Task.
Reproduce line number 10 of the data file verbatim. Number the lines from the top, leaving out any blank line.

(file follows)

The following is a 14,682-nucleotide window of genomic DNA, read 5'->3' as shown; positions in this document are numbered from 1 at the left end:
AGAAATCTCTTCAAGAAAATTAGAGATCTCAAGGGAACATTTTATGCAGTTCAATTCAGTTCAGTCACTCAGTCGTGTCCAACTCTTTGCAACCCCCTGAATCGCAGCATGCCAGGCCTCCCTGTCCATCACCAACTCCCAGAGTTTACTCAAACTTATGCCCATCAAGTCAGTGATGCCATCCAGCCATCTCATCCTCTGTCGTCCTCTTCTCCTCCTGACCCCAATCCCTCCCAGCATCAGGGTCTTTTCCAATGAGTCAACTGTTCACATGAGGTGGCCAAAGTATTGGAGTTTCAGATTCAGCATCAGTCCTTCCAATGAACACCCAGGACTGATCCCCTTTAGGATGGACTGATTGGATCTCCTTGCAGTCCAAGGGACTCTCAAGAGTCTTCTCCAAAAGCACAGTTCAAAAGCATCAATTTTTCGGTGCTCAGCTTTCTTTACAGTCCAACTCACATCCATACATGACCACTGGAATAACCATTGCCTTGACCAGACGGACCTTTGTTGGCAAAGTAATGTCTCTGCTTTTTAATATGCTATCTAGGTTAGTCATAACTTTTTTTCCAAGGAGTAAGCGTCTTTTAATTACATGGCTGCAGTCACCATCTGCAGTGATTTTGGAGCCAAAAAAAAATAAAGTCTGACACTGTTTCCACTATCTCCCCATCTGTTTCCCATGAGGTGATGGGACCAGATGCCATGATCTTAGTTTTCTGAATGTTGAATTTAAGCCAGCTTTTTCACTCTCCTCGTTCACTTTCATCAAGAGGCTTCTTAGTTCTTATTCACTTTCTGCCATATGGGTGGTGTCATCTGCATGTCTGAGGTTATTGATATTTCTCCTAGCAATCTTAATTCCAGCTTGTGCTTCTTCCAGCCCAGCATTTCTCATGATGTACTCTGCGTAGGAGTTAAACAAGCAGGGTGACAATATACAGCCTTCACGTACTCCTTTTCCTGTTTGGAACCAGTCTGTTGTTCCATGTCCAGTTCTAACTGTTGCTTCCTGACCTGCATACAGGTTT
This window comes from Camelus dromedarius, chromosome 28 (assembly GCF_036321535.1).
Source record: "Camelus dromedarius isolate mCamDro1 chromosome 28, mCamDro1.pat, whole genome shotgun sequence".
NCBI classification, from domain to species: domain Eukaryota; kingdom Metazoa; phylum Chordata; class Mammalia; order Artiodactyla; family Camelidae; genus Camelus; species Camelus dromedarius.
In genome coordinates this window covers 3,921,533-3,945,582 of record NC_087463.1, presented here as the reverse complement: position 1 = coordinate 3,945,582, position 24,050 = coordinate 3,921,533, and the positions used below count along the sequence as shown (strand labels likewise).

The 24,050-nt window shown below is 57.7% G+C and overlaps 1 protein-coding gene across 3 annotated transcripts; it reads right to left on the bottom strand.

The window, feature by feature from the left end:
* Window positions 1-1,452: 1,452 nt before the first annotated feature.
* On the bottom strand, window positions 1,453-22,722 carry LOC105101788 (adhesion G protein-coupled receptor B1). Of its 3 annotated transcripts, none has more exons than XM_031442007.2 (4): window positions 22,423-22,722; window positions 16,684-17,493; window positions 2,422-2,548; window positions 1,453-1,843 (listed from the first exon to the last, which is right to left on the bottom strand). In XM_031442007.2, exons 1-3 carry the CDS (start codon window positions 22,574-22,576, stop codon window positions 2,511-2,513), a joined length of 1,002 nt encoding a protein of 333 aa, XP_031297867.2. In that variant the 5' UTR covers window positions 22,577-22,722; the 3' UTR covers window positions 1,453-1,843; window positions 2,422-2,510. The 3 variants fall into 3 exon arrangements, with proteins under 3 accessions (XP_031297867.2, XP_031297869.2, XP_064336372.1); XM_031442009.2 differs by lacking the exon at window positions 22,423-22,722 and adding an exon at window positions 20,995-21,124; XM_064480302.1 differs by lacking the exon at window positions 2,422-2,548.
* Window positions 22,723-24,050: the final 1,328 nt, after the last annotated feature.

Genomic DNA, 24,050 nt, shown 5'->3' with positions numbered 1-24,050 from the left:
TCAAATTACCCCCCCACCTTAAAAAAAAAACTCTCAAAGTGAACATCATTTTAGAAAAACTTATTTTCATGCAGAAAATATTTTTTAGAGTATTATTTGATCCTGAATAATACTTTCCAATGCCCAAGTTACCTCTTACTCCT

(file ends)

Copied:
* On the bottom strand, window positions 1,453-22,722 carry LOC105101788 (adhesion G protein-coupled receptor B1). Of its 3 annotated transcripts, none has more exons than XM_031442007.2 (4): window positions 22,423-22,722; window positions 16,684-17,493; window positions 2,422-2,548; window positions 1,453-1,843 (listed from the first exon to the last, which is right to left on the bottom strand). In XM_031442007.2, exons 1-3 carry the CDS (start codon window positions 22,574-22,576, stop codon window positions 2,511-2,513), a joined length of 1,002 nt encoding a protein of 333 aa, XP_031297867.2. In that variant the 5' UTR covers window positions 22,577-22,722; the 3' UTR covers window positions 1,453-1,843; window positions 2,422-2,510. The 3 variants fall into 3 exon arrangements, with proteins under 3 accessions (XP_031297867.2, XP_031297869.2, XP_064336372.1); XM_031442009.2 differs by lacking the exon at window positions 22,423-22,722 and adding an exon at window positions 20,995-21,124; XM_064480302.1 differs by lacking the exon at window positions 2,422-2,548.